The Law Office of Daniel A. Horwitz, Esq.

June 13, 2020

Horwitz Client Wins Sixth Circuit Appeal, Upholds District Court Order Dismissing SLAPP-Suit

In the last chapter of year-long saga, the dismissal of Déjà Vu Showgirls’s SLAPP-suit against Linda Schipani—previously dismissed outright for failure to state any cognizable claim for relief—has been unanimously upheld by the Sixth Circuit Court of Appeals. Said Daniel Horwitz, Schipani’s attorney:

“Deja Vu has lost the same case so many times it’s difficult to keep up, but the end result is always the same: Complete vindication for Linda Schipani—who will continue to be a successful, respected businesswoman despite the best efforts of her misbehaving neighbor—and a total loss for Déjà Vu, which has become synonymous with frivolous litigation and failure.  Déjà Vu and its contractors should take this resounding loss as a lesson and stop filing baseless SLAPP-suits against their neighbors for exercising their First Amendment rights going forward.”

Déjà Vu Showgirls is a strip club located on Church St. in Nashville.  In an effort to enhance its customer experience, one of the services that Déjà Vu (briefly) provided its customers was valet parking: A service that ticked off its adjacent neighbors when its valet contractor—a company called “The Parking Guys”—trespassed on its neighbors’ property, parked vehicles in neighboring businesses’ parking lots without permission, obstructed road access, and blocked their ingress and egress.  The fact that Déjà Vu carried on its disruptive valet parking operation both without a valid permit to operate and outside of permitted hours didn’t help matters, either, leading to a permanent valet permit for the strip club being denied by city officials.

Unsatisfied that it could not continue to provide valet services to its customers, Déjà Vu and its valet contractor convinced themselves that they had been the victims of an elaborate anti-stripper conspiracy.  Thus, to vindicate their (imaginary) victimization, Déjà Vu and The Parking Guys took to state and federal court, where they sued Metro’s Traffic and Parking Commission, Metro Councilman Freddie O’Connell, and two of Déjà Vu’s neighbors—Linda Schipani and Lee Molette—asserting laughably ridiculous claims.  The claims that Déjà Vu and The Parking Guys filed against their neighbors over absolutely immunized testimony that their neighbors had given to the Traffic and Parking Commission, in particular, were legally baseless for approximately half a dozen reasons, and all of them repeatedly failed accordingly.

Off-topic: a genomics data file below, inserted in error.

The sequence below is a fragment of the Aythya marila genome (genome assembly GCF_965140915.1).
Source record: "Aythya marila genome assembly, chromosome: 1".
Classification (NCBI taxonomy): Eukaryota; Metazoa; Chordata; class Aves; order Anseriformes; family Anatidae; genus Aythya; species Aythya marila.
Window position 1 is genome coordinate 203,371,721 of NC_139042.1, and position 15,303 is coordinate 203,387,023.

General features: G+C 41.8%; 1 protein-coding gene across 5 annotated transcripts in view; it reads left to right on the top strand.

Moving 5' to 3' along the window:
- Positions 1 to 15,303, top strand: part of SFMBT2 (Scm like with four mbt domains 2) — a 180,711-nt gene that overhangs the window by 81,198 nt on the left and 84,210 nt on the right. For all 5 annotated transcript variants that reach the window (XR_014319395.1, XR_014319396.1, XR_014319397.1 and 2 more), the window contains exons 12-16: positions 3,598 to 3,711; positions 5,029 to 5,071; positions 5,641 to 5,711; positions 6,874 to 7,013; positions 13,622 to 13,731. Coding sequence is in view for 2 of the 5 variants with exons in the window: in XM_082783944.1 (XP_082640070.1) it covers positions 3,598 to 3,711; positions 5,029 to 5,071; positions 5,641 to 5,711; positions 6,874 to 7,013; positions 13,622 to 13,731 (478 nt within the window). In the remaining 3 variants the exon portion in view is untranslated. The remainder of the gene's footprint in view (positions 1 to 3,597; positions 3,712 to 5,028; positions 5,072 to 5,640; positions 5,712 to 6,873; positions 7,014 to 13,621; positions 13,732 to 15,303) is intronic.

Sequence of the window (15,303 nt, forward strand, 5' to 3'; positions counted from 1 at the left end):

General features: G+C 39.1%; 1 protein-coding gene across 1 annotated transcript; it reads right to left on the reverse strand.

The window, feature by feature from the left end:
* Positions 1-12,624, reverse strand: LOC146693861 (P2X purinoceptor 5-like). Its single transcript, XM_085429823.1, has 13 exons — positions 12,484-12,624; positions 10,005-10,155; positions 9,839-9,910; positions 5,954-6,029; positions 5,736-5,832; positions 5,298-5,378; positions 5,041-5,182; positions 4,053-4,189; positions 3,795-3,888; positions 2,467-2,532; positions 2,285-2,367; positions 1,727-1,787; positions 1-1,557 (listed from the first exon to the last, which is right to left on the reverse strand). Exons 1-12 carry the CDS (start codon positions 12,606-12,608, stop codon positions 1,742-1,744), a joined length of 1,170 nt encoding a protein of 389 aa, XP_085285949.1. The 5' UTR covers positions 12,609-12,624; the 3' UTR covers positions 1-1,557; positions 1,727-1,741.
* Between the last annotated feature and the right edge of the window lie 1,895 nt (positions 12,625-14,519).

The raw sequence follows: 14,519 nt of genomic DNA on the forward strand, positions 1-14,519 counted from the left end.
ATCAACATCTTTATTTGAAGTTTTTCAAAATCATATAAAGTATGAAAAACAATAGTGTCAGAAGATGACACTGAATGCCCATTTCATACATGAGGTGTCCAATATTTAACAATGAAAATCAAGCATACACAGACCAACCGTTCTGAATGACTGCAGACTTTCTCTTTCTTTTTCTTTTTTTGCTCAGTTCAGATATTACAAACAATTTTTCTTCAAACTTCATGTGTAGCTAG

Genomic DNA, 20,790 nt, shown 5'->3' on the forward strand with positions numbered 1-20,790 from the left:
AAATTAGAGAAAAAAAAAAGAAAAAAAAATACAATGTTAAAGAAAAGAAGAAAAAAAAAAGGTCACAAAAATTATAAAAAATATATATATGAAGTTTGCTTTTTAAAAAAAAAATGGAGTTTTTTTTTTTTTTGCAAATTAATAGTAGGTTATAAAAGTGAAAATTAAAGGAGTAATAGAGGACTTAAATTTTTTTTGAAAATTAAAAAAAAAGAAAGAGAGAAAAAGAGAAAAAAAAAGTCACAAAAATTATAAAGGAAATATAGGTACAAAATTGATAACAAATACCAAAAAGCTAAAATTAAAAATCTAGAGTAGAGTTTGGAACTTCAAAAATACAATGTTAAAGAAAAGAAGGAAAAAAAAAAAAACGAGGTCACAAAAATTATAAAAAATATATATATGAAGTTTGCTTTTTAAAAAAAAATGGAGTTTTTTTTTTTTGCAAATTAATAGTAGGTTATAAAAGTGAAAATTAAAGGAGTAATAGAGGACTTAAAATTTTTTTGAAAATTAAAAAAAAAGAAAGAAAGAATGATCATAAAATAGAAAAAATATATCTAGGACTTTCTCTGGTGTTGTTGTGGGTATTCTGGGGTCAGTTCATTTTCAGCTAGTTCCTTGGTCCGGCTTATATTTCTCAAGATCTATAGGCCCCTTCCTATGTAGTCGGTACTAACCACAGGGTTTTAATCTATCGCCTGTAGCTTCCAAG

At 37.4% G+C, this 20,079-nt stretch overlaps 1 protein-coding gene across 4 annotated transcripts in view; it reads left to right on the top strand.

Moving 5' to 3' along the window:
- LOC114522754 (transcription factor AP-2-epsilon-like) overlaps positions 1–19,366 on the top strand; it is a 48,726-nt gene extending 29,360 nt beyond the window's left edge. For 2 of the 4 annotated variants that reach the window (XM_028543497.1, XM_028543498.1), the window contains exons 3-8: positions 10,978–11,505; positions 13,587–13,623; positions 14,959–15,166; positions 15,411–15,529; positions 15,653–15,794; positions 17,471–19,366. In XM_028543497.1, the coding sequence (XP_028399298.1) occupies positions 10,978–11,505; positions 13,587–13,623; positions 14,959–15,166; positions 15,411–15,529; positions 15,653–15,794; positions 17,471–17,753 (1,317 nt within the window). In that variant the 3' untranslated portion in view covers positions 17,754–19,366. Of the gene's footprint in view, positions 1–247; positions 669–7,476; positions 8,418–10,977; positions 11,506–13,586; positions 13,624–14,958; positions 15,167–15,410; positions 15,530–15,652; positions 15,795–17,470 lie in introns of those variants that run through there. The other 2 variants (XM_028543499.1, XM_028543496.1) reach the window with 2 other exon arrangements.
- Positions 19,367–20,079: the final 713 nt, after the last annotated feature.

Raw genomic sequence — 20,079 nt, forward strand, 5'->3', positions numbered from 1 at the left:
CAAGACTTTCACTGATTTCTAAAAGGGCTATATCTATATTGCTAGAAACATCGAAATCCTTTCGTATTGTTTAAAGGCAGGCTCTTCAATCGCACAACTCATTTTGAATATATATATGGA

When the dust settled, Déjà Vu lost essentially the same claims before one Commission and the following five separate courts:

  1. The Davidson County Chancery Court, which denied all claims and held further that: “The Petitioner asserts before this Court that the Councilman and others who spoke against the permit are actually opposing the permits due to the adult nature of the Déjà Vu business, but the administrative record contains no evidence that this is the case, and indeed the record reflects the Petitioner did not raise this concern to the Commission.”
  2. The Tennessee Court of Appeals, which affirmed the Chancery Court’s denial, ordered The Parking Guys to pay Schipani’s appellate costs, and held further that “there was material evidence to support the Commission’s decision, and that its decision was not arbitrary.”
  3. The Tennessee Supreme Court, which kept the Tennessee Court of Appeals’ decision in place and denied any further effort to appeal in state court;
  4. The U.S. District Court for the Middle District of Tennessee, which also dismissed all claims alleged due to the Plaintiffs’ failure even to state a legally cognizable claim for relief; and
  5. The U.S. Court of Appeals for the Sixth Circuit, which similarly affirmed the District Court’s dismissal of all claims alleged on the basis that—as Mrs. Schipani emphasized in her briefing—“[t]he complaint does not allege membership in a protected class, or that there was any discriminatory animus on account of class membership. . . .  In fact, the complaint contains no indication of any class membership at all.  Plaintiffs therefore failed to state a claim under § 1985 against any of the defendants in their complaint.”

The deadline to appeal to the U.S. Supreme Court having expired yesterday, Déjà Vu’s SLAPP-suit and its utterly failed efforts to sue its Councilman and neighbors over testimony that the strip club did not like have officially come to an ignominious end.

Daniel Horwitz is a free speech lawyer who represents clients across Tennessee.  If you would like to purchase a consultation from him, you can do using the form below.

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